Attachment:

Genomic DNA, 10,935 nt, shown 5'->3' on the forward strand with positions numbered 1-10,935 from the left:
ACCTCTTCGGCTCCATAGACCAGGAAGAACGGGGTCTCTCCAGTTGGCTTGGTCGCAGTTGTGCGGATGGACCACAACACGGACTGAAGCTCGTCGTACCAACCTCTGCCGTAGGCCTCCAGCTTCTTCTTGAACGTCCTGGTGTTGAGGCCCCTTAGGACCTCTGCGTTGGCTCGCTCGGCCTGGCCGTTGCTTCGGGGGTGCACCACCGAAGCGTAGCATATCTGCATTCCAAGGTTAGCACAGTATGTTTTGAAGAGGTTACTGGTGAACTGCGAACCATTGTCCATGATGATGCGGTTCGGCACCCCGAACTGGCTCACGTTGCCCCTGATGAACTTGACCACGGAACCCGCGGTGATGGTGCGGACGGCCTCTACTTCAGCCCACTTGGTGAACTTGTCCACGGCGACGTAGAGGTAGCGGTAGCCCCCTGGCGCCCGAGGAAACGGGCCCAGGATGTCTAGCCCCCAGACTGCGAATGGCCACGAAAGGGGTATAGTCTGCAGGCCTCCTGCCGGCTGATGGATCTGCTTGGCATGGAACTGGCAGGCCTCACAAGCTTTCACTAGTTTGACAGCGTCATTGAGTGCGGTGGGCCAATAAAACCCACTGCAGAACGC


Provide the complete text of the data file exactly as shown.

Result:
Genomic DNA, 10,935 nt, shown 5'->3' on the forward strand with positions numbered 1-10,935 from the left:
ACCTCTTCGGCTCCATAGACCAGGAAGAACGGGGTCTCTCCAGTTGGCTTGGTCGCAGTTGTGCGGATGGACCACAACACGGACTGAAGCTCGTCGTACCAACCTCTGCCGTAGGCCTCCAGCTTCTTCTTGAACGTCCTGGTGTTGAGGCCCCTTAGGACCTCTGCGTTGGCTCGCTCGGCCTGGCCGTTGCTTCGGGGGTGCACCACCGAAGCGTAGCATATCTGCATTCCAAGGTTAGCACAGTATGTTTTGAAGAGGTTACTGGTGAACTGCGAACCATTGTCCATGATGATGCGGTTCGGCACCCCGAACTGGCTCACGTTGCCCCTGATGAACTTGACCACGGAACCCGCGGTGATGGTGCGGACGGCCTCTACTTCAGCCCACTTGGTGAACTTGTCCACGGCGACGTAGAGGTAGCGGTAGCCCCCTGGCGCCCGAGGAAACGGGCCCAGGATGTCTAGCCCCCAGACTGCGAATGGCCACGAAAGGGGTATAGTCTGCAGGCCTCCTGCCGGCTGATGGATCTGCTTGGCATGGAACTGGCAGGCCTCACAAGCTTTCACTAGTTTGACAGCGTCATTGAGTGCGGTGGGCCAATAAAACCCACTGCAGAACGC